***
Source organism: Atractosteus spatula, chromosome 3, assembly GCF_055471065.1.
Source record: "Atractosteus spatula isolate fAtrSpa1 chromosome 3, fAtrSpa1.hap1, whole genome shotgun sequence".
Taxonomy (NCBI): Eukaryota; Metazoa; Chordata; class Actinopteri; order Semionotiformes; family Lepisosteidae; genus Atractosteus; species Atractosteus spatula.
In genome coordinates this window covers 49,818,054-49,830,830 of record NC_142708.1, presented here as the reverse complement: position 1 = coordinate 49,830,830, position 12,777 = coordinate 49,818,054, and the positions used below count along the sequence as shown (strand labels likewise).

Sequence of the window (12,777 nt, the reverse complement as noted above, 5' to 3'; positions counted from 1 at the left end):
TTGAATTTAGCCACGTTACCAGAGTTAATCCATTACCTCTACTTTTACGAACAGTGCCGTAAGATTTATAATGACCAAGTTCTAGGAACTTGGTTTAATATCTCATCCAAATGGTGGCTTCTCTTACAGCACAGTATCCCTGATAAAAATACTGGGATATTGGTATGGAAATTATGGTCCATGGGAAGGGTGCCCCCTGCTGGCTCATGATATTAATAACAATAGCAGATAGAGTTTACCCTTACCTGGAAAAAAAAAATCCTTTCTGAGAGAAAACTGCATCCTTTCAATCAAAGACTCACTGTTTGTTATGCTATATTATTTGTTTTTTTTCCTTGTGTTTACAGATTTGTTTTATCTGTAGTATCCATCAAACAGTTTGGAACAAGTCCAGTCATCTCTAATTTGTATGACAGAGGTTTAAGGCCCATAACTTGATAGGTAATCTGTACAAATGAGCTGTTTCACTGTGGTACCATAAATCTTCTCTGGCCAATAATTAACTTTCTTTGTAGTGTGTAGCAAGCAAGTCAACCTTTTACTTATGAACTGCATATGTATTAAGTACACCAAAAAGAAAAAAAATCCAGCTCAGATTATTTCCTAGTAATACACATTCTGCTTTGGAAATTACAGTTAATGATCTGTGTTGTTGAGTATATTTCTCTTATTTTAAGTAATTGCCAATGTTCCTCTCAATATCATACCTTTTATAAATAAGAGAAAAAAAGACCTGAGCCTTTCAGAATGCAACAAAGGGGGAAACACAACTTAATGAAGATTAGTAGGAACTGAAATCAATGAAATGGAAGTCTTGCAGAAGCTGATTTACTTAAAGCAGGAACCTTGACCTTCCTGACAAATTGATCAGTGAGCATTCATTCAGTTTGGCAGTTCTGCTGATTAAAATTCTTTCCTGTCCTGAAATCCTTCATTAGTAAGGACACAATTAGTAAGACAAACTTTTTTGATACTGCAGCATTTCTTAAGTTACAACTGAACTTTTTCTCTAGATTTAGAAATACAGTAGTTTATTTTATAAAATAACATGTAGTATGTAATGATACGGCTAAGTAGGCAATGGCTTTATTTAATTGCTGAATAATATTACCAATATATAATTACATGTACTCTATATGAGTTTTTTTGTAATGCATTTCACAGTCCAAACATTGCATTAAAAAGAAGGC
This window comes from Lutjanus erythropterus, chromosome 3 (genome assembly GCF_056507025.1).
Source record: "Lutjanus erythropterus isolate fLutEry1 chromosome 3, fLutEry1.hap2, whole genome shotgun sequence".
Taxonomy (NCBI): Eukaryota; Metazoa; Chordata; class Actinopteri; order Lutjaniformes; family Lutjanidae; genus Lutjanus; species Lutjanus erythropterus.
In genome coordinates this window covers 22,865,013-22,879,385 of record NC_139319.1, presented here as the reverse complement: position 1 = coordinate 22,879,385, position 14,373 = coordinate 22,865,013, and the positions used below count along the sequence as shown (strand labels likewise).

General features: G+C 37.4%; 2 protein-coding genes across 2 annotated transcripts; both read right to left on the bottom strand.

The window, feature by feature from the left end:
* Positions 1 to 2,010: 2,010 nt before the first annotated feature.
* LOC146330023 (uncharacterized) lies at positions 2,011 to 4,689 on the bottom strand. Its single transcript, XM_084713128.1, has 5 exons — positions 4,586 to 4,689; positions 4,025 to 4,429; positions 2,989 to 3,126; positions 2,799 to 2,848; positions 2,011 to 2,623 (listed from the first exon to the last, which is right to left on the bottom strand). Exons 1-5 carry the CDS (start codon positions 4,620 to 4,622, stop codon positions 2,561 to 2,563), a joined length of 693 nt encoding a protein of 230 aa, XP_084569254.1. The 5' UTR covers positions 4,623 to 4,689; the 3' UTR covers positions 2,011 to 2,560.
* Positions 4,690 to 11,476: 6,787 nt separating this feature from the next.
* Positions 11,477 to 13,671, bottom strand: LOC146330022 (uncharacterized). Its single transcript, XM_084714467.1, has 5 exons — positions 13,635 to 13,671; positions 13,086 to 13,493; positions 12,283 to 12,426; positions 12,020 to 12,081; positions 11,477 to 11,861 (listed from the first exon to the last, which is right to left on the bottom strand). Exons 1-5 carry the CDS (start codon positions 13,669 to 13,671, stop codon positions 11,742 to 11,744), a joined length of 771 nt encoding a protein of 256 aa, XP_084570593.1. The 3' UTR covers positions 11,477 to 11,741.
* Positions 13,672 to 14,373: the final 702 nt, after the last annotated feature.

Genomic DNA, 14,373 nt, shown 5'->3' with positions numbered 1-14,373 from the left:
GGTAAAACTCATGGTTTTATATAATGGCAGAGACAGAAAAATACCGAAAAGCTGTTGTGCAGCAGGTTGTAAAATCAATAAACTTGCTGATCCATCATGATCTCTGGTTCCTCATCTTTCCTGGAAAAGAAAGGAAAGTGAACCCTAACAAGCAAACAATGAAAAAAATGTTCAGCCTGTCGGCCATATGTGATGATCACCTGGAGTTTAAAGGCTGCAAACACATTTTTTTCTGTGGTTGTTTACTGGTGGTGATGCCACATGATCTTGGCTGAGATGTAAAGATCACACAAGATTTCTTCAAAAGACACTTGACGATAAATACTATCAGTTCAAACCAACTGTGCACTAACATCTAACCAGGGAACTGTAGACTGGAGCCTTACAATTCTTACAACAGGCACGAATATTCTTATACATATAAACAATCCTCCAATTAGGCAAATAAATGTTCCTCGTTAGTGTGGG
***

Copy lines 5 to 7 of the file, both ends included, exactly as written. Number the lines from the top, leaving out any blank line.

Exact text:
Sequence of the window (12,777 nt, the reverse complement as noted above, 5' to 3'; positions counted from 1 at the left end):
TTGAATTTAGCCACGTTACCAGAGTTAATCCATTACCTCTACTTTTACGAACAGTGCCGTAAGATTTATAATGACCAAGTTCTAGGAACTTGGTTTAATATCTCATCCAAATGGTGGCTTCTCTTACAGCACAGTATCCCTGATAAAAATACTGGGATATTGGTATGGAAATTATGGTCCATGGGAAGGGTGCCCCCTGCTGGCTCATGATATTAATAACAATAGCAGATAGAGTTTACCCTTACCTGGAAAAAAAAAATCCTTTCTGAGAGAAAACTGCATCCTTTCAATCAAAGACTCACTGTTTGTTATGCTATATTATTTGTTTTTTTTCCTTGTGTTTACAGATTTGTTTTATCTGTAGTATCCATCAAACAGTTTGGAACAAGTCCAGTCATCTCTAATTTGTATGACAGAGGTTTAAGGCCCATAACTTGATAGGTAATCTGTACAAATGAGCTGTTTCACTGTGGTACCATAAATCTTCTCTGGCCAATAATTAACTTTCTTTGTAGTGTGTAGCAAGCAAGTCAACCTTTTACTTATGAACTGCATATGTATTAAGTACACCAAAAAGAAAAAAAATCCAGCTCAGATTATTTCCTAGTAATACACATTCTGCTTTGGAAATTACAGTTAATGATCTGTGTTGTTGAGTATATTTCTCTTATTTTAAGTAATTGCCAATGTTCCTCTCAATATCATACCTTTTATAAATAAGAGAAAAAAAGACCTGAGCCTTTCAGAATGCAACAAAGGGGGAAACACAACTTAATGAAGATTAGTAGGAACTGAAATCAATGAAATGGAAGTCTTGCAGAAGCTGATTTACTTAAAGCAGGAACCTTGACCTTCCTGACAAATTGATCAGTGAGCATTCATTCAGTTTGGCAGTTCTGCTGATTAAAATTCTTTCCTGTCCTGAAATCCTTCATTAGTAAGGACACAATTAGTAAGACAAACTTTTTTGATACTGCAGCATTTCTTAAGTTACAACTGAACTTTTTCTCTAGATTTAGAAATACAGTAGTTTATTTTATAAAATAACATGTAGTATGTAATGATACGGCTAAGTAGGCAATGGCTTTATTTAATTGCTGAATAATATTACCAATATATAATTACATGTACTCTATATGAGTTTTTTTGTAATGCATTTCACAGTCCAAACATTGCATTAAAAAGAAGGC
This window comes from Lutjanus erythropterus, chromosome 3 (genome assembly GCF_056507025.1).